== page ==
In the 20 years of its existence, Gruppe 47 included pretty much everyone who was of any standing in the post-war writer and critic scene in West Germany, from Günter Grass to Martin Walser and from Walter Jens to Marcel Reich-Ranicki. The history of the association, which wrote literary history as a powerful cartel, can be read in Helmut Böttiger and Peter Magenau, this is only about one episode.
From October 5th to 8th, 1967, Gruppe 47 met in the “Pulvermühle” boarding house in Waischenfeld in Upper Franconia. It is - what nobody knew at the time - the last meeting of the group, overshadowed by the student revolt. In the summer of 1967, the Socialist German Student Union (SDS) circulated the slogan "Expropriated Springer". As early as April, the writer Reinhard Lettau had defamed the newspapers of the Axel Springer Verlag in the Audimax of the Freie Universität Berlin - they were accused of a "monopoly of opinion", but above all, not entirely wrongly, the rejection of the student movement.
Now, at the Group 47 meeting, Lettau discusses the Springer press with fellow writers. A resolution was created overnight, which was signed by 80 of the approximately 120 authors present, including Grass and Walser. In the resolution, the writers declare that they will no longer publish in the Springer press, and they call on their publishers to stop advertising there as well. Hanser, Piper, Luchterhand, Rowohlt, Suhrkamp, Wagenbach and Kiepenheuer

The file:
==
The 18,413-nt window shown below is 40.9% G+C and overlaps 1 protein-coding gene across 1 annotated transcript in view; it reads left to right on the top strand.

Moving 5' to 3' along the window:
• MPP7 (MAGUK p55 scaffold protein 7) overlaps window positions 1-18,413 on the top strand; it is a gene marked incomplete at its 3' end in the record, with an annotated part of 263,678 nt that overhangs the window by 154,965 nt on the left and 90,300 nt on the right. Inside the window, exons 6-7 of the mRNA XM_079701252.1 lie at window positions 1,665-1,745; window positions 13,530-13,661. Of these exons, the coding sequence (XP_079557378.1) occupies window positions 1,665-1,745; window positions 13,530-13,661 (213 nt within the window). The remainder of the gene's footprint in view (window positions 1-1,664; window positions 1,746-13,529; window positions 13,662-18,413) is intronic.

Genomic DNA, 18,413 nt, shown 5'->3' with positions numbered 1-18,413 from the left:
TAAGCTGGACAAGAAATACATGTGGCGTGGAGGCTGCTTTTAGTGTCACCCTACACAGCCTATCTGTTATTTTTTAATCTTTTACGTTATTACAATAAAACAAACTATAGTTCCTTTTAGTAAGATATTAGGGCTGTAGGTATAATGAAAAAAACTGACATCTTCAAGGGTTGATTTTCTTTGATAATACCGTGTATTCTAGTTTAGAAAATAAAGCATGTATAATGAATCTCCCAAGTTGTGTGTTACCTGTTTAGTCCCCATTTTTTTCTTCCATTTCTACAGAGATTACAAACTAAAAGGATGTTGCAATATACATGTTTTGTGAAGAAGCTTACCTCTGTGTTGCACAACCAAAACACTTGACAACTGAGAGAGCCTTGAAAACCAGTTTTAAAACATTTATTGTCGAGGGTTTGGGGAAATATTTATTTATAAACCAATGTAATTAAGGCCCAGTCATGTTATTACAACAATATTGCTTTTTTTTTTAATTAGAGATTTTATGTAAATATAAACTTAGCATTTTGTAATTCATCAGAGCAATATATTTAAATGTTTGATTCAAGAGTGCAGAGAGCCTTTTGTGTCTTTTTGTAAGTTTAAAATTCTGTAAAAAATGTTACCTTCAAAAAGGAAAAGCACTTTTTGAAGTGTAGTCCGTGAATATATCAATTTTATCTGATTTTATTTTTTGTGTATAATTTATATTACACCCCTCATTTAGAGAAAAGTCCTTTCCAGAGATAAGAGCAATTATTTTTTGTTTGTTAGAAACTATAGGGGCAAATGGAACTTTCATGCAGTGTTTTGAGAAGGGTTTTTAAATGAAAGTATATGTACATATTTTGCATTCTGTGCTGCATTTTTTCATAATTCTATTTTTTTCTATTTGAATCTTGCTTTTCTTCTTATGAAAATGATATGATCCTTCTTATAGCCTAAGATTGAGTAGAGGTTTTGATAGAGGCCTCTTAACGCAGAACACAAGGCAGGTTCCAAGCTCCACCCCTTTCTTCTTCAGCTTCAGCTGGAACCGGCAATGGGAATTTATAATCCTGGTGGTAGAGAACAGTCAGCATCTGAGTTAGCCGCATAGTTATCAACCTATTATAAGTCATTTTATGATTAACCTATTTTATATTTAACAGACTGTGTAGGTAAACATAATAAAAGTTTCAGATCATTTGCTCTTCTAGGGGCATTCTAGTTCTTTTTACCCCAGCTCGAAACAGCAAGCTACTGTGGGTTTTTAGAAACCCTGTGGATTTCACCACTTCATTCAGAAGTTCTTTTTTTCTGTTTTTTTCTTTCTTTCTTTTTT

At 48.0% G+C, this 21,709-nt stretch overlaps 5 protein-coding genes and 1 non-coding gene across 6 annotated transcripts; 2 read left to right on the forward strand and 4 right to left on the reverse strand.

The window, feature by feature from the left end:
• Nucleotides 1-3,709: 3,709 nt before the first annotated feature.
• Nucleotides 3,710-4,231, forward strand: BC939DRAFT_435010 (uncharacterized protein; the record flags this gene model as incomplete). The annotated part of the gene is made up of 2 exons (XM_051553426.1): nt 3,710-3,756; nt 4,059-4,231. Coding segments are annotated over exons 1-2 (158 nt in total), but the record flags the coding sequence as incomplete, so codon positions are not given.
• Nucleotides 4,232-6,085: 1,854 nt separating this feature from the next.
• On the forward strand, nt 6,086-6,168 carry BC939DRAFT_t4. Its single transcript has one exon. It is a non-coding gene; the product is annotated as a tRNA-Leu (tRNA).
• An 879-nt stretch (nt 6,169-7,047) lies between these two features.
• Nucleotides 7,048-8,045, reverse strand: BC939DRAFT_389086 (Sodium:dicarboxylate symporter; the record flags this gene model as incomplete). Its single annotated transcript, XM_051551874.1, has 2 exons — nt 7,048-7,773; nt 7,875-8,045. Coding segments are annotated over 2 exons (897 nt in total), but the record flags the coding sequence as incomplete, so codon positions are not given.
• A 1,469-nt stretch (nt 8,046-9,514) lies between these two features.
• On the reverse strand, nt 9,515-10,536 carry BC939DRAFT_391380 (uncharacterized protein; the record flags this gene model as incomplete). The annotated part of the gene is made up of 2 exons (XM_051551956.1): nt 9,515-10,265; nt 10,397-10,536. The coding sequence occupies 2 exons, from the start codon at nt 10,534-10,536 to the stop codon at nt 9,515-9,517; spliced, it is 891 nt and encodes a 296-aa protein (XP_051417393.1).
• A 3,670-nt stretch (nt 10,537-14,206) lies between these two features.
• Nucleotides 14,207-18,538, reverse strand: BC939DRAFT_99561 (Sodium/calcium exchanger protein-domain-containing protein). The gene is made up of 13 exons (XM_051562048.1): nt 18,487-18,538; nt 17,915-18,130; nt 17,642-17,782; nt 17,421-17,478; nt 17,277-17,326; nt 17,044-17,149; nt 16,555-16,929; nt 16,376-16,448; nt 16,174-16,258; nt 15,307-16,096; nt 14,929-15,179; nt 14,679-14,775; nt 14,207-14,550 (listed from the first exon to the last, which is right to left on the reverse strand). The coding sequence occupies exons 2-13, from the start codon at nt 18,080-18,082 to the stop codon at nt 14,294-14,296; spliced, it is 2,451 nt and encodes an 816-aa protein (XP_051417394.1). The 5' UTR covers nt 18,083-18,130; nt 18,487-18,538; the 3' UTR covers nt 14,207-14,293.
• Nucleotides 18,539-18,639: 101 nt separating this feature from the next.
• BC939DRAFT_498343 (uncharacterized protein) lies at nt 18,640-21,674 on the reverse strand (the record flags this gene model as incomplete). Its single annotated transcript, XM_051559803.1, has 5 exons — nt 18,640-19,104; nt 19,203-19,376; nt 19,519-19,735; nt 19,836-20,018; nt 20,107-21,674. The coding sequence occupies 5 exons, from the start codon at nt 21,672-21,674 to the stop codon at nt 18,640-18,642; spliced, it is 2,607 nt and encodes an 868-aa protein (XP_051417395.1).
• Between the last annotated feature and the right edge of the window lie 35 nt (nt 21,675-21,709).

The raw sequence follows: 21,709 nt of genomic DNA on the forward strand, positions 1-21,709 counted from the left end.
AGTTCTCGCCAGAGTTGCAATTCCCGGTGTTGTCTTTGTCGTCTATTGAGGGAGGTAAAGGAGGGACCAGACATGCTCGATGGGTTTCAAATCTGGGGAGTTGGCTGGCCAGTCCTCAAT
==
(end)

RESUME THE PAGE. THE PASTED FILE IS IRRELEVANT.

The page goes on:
A poster designed by Klaus Staeck and texted by Peter Rühmkorf invites trade fair visitors from 1967 to find out more about the resolution in Hall BE, Stand K 137:
The news magazine "Spiegel" reported maliciously at the time that this "will be remembered as a turbulent Springer happening": Because SDS students protested in the exhibition halls and besieged stands in the manner of the then fashionable teach-ins. They distribute leaflets accusing Springer newspapers of "manipulation". They also yell "Springer-Press shut up" and tear up "Die Welt der Literatur" (the literary supplement of WELT at the time). At Ullstein Verlag, which at the time belonged to Springer, they tore up brochures and chanted: "Steal these creatures' books".
Meanwhile, a chronicle published in 2010 by the Suhrkamp publisher Siegfried Unseld shows that despite all the solidarity for his authors, he felt displeasure when around 100 SDS students protested at the "World of Literature" stand. Then he, Unseld, stood in front of the "World of Literature" stand with his fellow publishers: "Our arguments that this demonstration was illegal, that it violated the rules of the trade fair and that it violated the peace of the trade fair were of course only met with scornful laughter." , notes Unseld. Then he "explained very clearly to the students that I could not tolerate this procedure and that I personally and with what I represent from the Suhrkamp publishing house, am against this procedure and that I would advocate that the status of the ' World of Literature' could display his newspaper here for as long as the fair lasted." According to "Spiegel", Unseld's request for moderation was accepted with a grunt and acknowledged with the words: "Yes, Onkel Unseld".
In 1968 another mass followed with tumult. Now the SDS is protesting against a trade fair visit by the politician Franz Josef Strauss. Under the motto “Besiege the Book Fair – Occupy the Paulskirche”, the students are trying to prevent the Peace Prize from being awarded to the Senegalese President and writer Léopold Sédar Senghor.
It is said that all writer's life is paper. In this series, we provide evidence to the contrary.